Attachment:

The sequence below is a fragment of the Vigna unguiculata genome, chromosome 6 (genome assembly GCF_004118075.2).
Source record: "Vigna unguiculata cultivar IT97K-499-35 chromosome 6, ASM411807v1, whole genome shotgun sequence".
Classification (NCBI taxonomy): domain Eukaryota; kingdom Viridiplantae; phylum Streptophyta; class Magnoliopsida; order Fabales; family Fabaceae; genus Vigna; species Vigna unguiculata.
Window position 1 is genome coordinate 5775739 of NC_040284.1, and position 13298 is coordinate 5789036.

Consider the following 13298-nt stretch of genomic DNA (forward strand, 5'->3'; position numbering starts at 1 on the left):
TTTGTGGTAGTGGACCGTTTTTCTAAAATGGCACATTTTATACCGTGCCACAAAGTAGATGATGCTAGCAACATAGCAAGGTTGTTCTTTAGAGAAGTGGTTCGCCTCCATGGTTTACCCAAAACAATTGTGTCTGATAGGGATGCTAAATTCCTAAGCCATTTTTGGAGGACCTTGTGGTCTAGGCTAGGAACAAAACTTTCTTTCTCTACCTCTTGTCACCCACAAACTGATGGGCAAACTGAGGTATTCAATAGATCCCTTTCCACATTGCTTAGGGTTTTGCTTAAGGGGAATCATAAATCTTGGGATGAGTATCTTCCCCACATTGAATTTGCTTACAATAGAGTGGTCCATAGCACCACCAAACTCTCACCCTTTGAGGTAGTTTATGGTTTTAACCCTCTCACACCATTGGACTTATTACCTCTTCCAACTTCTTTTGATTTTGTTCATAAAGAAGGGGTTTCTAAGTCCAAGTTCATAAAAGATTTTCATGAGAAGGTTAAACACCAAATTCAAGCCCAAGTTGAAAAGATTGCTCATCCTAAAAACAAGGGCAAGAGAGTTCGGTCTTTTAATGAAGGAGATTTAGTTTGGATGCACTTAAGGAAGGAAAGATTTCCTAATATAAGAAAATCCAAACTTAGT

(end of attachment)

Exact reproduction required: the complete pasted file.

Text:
The sequence below is a fragment of the Vigna unguiculata genome, chromosome 6 (genome assembly GCF_004118075.2).
Source record: "Vigna unguiculata cultivar IT97K-499-35 chromosome 6, ASM411807v1, whole genome shotgun sequence".
Classification (NCBI taxonomy): domain Eukaryota; kingdom Viridiplantae; phylum Streptophyta; class Magnoliopsida; order Fabales; family Fabaceae; genus Vigna; species Vigna unguiculata.
Window position 1 is genome coordinate 5775739 of NC_040284.1, and position 13298 is coordinate 5789036.

Consider the following 13298-nt stretch of genomic DNA (forward strand, 5'->3'; position numbering starts at 1 on the left):
TTTGTGGTAGTGGACCGTTTTTCTAAAATGGCACATTTTATACCGTGCCACAAAGTAGATGATGCTAGCAACATAGCAAGGTTGTTCTTTAGAGAAGTGGTTCGCCTCCATGGTTTACCCAAAACAATTGTGTCTGATAGGGATGCTAAATTCCTAAGCCATTTTTGGAGGACCTTGTGGTCTAGGCTAGGAACAAAACTTTCTTTCTCTACCTCTTGTCACCCACAAACTGATGGGCAAACTGAGGTATTCAATAGATCCCTTTCCACATTGCTTAGGGTTTTGCTTAAGGGGAATCATAAATCTTGGGATGAGTATCTTCCCCACATTGAATTTGCTTACAATAGAGTGGTCCATAGCACCACCAAACTCTCACCCTTTGAGGTAGTTTATGGTTTTAACCCTCTCACACCATTGGACTTATTACCTCTTCCAACTTCTTTTGATTTTGTTCATAAAGAAGGGGTTTCTAAGTCCAAGTTCATAAAAGATTTTCATGAGAAGGTTAAACACCAAATTCAAGCCCAAGTTGAAAAGATTGCTCATCCTAAAAACAAGGGCAAGAGAGTTCGGTCTTTTAATGAAGGAGATTTAGTTTGGATGCACTTAAGGAAGGAAAGATTTCCTAATATAAGAAAATCCAAACTTAGT